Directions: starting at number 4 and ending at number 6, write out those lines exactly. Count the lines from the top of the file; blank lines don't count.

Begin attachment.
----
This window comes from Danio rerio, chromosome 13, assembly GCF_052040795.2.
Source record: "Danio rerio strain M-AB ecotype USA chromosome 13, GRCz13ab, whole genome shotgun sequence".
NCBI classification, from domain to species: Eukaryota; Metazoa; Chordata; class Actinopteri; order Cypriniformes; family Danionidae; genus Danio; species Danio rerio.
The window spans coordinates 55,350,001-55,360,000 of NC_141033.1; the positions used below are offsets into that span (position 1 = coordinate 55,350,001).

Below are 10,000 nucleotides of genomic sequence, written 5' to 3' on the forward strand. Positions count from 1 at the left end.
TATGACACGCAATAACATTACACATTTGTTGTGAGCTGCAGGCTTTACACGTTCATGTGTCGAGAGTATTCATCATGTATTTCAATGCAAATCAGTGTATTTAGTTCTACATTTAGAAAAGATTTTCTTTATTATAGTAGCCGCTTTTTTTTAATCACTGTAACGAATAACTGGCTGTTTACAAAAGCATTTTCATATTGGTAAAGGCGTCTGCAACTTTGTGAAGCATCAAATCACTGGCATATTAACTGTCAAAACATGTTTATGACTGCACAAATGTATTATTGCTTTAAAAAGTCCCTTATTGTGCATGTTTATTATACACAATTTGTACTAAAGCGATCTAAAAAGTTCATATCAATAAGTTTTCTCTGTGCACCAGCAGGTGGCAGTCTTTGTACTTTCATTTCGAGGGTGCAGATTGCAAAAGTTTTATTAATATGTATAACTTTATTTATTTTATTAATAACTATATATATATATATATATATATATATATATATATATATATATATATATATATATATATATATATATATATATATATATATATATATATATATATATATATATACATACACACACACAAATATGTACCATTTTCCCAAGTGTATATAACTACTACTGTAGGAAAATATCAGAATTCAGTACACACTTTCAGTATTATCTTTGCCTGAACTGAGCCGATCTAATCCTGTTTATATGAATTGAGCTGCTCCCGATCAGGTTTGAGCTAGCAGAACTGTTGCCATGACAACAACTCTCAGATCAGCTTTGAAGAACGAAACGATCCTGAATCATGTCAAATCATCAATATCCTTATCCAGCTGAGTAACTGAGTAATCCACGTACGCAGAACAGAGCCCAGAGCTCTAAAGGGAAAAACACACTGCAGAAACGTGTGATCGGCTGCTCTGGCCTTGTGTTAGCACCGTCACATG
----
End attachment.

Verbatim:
The window spans coordinates 55,350,001-55,360,000 of NC_141033.1; the positions used below are offsets into that span (position 1 = coordinate 55,350,001).

Below are 10,000 nucleotides of genomic sequence, written 5' to 3' on the forward strand. Positions count from 1 at the left end.
TATGACACGCAATAACATTACACATTTGTTGTGAGCTGCAGGCTTTACACGTTCATGTGTCGAGAGTATTCATCATGTATTTCAATGCAAATCAGTGTATTTAGTTCTACATTTAGAAAAGATTTTCTTTATTATAGTAGCCGCTTTTTTTTAATCACTGTAACGAATAACTGGCTGTTTACAAAAGCATTTTCATATTGGTAAAGGCGTCTGCAACTTTGTGAAGCATCAAATCACTGGCATATTAACTGTCAAAACATGTTTATGACTGCACAAATGTATTATTGCTTTAAAAAGTCCCTTATTGTGCATGTTTATTATACACAATTTGTACTAAAGCGATCTAAAAAGTTCATATCAATAAGTTTTCTCTGTGCACCAGCAGGTGGCAGTCTTTGTACTTTCATTTCGAGGGTGCAGATTGCAAAAGTTTTATTAATATGTATAACTTTATTTATTTTATTAATAACTATATATATATATATATATATATATATATATATATATATATATATATATATATATATATATATATATATATATATATATATATATATATATATATATATATATACATACACACACACAAATATGTACCATTTTCCCAAGTGTATATAACTACTACTGTAGGAAAATATCAGAATTCAGTACACACTTTCAGTATTATCTTTGCCTGAACTGAGCCGATCTAATCCTGTTTATATGAATTGAGCTGCTCCCGATCAGGTTTGAGCTAGCAGAACTGTTGCCATGACAACAACTCTCAGATCAGCTTTGAAGAACGAAACGATCCTGAATCATGTCAAATCATCAATATCCTTATCCAGCTGAGTAACTGAGTAATCCACGTACGCAGAACAGAGCCCAGAGCTCTAAAGGGAAAAACACACTGCAGAAACGTGTGATCGGCTGCTCTGGCCTTGTGTTAGCACCGTCACATG